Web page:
1.8 million people ‘locked in’ due to the closure of Rafah crossing and Israel’s blockade

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Medical conditions of patients delayed are likely to deteriorate

On 24 October, the Egyptian authorities closed the Rafah crossing between Egypt and the Gaza Strip until further notice. This followed an attack in the northern Egyptian city of Al Arish, reportedly carried out by radical groups based in the Sinai Peninsula, in which over 30 Egyptian military personnel died.

Given the severe restrictions on the movement of people in and out of Gaza via Israel, the closure of Rafah prevents the Palestinian population from exiting, while thousands of others cannot return. The current closure of Rafah crossing is the longest recorded since 2007 and raises a range of humanitarian issues.

By the end of November, 30,000 people were estimated to be waiting to exit Gaza via Rafah, including some 10,000 registered with the Border and Crossings Authority in Gaza. Additionally, there were up to 6,000 Palestinians stranded in Egypt or waiting to return from other countries.

The greatest humanitarian concern is deterioration in the medical conditions of patients seeking treatment abroad or waiting to return home. The Ministry of Health (MoH) estimated that around 1,000 patients were waiting to exit Gaza with conditions including advanced cancer, renal and heart diseases, and orthopedic and ophthalmological needs.

Around 15 medical staff and 1,000 patients stranded outside of Gaza face delays in the continuation of their treatment and at least three life-saving surgeries per week are postponed in Gaza.

Additionally, five foreign medical teams due to arrive in Gaza during November have suspended their travel. In September 2014, ten medical delegations from Kuwait, Sudan, Egypt, Jordan, Germany, France and Morocco were allowed to cross into Gaza from Egypt.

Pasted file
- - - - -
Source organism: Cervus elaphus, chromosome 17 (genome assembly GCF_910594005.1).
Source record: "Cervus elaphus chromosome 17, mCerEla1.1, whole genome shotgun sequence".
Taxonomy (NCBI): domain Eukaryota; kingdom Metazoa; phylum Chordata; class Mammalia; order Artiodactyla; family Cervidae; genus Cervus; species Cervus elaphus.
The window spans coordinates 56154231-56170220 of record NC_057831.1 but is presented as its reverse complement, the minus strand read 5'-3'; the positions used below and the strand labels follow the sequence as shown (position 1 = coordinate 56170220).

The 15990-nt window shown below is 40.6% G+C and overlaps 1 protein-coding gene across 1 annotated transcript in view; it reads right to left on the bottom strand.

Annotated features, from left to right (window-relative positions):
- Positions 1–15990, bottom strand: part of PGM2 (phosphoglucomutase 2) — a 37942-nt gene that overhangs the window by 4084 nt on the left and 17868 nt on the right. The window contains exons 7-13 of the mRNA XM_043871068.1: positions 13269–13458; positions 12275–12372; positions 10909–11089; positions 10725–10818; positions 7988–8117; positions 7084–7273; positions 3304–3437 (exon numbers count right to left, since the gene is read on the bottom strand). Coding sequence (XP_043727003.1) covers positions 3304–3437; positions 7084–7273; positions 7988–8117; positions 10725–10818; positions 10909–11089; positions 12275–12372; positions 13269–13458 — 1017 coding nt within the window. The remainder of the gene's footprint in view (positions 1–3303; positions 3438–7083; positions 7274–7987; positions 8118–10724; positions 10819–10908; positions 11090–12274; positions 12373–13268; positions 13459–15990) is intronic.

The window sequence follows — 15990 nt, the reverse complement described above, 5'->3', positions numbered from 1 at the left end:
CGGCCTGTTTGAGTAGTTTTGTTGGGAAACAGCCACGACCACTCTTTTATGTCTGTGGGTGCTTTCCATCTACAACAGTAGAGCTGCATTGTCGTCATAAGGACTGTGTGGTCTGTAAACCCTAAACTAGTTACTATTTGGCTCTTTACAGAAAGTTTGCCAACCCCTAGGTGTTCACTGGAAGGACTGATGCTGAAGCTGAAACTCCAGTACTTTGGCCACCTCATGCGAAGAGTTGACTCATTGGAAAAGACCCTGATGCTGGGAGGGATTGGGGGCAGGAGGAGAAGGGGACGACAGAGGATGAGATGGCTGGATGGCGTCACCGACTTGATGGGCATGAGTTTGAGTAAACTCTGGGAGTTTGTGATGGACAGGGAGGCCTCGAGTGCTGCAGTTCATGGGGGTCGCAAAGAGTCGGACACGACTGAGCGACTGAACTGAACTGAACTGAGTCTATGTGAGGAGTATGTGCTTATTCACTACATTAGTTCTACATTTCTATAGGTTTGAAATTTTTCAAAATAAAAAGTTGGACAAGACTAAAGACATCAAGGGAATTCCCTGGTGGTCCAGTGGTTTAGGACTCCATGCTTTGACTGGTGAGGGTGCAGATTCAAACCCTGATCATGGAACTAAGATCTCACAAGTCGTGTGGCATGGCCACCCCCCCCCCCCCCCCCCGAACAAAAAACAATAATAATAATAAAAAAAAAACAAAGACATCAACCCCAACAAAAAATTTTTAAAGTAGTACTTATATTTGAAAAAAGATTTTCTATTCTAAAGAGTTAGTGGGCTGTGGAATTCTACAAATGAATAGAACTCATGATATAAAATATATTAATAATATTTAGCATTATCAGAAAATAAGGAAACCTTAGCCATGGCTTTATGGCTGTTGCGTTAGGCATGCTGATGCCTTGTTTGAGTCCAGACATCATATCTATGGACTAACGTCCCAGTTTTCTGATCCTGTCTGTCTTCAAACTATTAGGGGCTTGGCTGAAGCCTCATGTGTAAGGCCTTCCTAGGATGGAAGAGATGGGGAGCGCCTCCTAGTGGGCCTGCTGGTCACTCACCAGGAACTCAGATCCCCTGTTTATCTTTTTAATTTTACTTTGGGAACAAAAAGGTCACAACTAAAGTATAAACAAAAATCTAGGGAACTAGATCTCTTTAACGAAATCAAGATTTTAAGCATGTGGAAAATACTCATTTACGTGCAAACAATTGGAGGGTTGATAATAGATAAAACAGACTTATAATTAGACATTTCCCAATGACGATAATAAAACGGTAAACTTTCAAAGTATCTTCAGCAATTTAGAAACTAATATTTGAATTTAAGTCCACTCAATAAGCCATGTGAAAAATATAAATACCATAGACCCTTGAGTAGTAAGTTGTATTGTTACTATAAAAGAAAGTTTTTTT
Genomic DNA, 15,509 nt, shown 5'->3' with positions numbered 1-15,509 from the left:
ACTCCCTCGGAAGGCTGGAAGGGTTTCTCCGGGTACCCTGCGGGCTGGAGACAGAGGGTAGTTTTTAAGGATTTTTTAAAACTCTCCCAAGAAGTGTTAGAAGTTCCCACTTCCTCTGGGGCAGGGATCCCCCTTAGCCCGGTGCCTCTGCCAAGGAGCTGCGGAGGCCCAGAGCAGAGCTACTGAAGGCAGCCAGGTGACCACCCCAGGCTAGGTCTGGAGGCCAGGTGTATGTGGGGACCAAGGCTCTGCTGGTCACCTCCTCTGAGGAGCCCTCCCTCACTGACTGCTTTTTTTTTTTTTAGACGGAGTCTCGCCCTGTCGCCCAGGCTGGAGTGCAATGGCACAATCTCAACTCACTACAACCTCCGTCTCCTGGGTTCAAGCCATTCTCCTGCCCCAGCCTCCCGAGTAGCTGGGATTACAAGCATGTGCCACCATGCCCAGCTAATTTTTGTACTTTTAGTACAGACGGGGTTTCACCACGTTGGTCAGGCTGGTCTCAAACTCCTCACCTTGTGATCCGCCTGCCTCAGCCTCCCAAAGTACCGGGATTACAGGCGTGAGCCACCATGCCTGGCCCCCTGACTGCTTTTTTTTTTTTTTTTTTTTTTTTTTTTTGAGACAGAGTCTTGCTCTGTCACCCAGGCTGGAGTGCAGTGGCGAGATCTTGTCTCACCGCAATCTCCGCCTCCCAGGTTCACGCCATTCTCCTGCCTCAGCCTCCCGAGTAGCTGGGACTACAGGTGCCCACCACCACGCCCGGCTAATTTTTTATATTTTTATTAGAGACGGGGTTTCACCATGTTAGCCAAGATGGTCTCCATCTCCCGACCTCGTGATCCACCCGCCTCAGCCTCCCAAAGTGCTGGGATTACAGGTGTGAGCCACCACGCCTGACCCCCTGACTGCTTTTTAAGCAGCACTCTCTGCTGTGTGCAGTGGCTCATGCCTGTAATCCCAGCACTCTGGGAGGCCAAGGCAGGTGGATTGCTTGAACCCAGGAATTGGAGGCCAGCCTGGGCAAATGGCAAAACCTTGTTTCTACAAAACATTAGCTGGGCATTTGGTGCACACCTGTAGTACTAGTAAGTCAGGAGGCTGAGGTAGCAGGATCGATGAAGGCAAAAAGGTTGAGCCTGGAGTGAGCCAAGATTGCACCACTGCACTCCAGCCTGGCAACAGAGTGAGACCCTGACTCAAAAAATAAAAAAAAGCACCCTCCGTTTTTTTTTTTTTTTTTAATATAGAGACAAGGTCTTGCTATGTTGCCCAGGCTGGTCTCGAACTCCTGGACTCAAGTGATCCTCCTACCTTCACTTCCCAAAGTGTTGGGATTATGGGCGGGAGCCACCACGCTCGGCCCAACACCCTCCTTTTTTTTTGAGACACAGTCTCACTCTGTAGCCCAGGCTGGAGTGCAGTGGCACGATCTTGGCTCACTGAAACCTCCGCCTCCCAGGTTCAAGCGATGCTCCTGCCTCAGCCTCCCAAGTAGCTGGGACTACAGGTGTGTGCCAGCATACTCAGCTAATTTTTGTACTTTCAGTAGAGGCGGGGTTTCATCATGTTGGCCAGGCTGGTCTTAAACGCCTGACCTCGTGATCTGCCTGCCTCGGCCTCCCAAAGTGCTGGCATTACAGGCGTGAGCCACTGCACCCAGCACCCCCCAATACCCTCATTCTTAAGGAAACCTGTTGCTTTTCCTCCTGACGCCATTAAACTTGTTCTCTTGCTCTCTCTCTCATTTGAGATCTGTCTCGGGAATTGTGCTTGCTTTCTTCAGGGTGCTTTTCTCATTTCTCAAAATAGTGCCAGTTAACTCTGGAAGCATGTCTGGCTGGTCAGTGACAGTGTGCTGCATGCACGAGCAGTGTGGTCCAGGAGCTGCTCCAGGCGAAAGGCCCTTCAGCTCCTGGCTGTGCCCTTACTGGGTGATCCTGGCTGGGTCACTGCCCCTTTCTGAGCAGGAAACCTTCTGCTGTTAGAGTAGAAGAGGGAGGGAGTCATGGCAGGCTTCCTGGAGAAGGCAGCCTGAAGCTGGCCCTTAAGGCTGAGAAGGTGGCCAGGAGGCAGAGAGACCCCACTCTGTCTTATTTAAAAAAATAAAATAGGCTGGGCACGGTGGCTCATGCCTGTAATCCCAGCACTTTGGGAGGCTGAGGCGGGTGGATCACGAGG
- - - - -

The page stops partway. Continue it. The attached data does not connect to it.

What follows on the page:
Many Palestinian travelers trying to return home to the Gaza Strip via Cairo airport reported that, due to closure of the Rafah crossing, holders of travel documents issued by the Palestinian Authority are not permitted to board a plane, unless they have a valid visa or residence permit issued by Egypt. Others reported being returned by the Egyptian authorities to the countries they flew in from, at their own expense, or detained in Cairo airport.

Many of those stranded in Egypt are unable to afford their living expenses and some have approached the Palestinian Embassy in Cairo to request financial support. The Embassy stated recently that it has provided small cash sums to over 800 stranded Palestinians, and rented accommodation for a limited number of patients.

The operation of the Rafah crossing has reduced gradually since July 2013, following reports of insecurity and violence against Egyptian security forces in the Sinai. In June 2013 nearly 1,400 people crossed Rafah in both directions every day; this number had reduced to an average of 300 per day just prior to the July-August 2014 war. Movement through the crossing was limited to humanitarian cases only: patients, students, pilgrims, and foreign passport and residency permit holders.

Chart: Number of people who crossed Rafah in both directions in 2014 and 2013

Movement of goods

The closure of Rafah also brought to a halt the entry of construction materials for projects funded by Qatar, as well as selected humanitarian consignments. Since the beginning of 2014, the Egyptian authorities have allowed 358 truckloads of humanitarian items to enter Gaza via Rafah, including medical supplies. According to the Ministry of Health (MOH) in Gaza, prior to July 2013, 30 per cent of medicines and 25 per cent of medical disposables supplied to Gaza were donations entering via Rafah. The entry of construction materials for Qatari-funded projects has had to be rechanneled and these were delivered from Egypt to Gaza via Israel. As a result, Gaza is now entirely dependent on the Kerem Shalom crossing with Israel.

Latest Developments: The Rafah crossing was partially opened for the return of Palestinian travelers into Gaza for four days (26, 26, and 30 November and 1 December) and around 3,200 people were allowed in.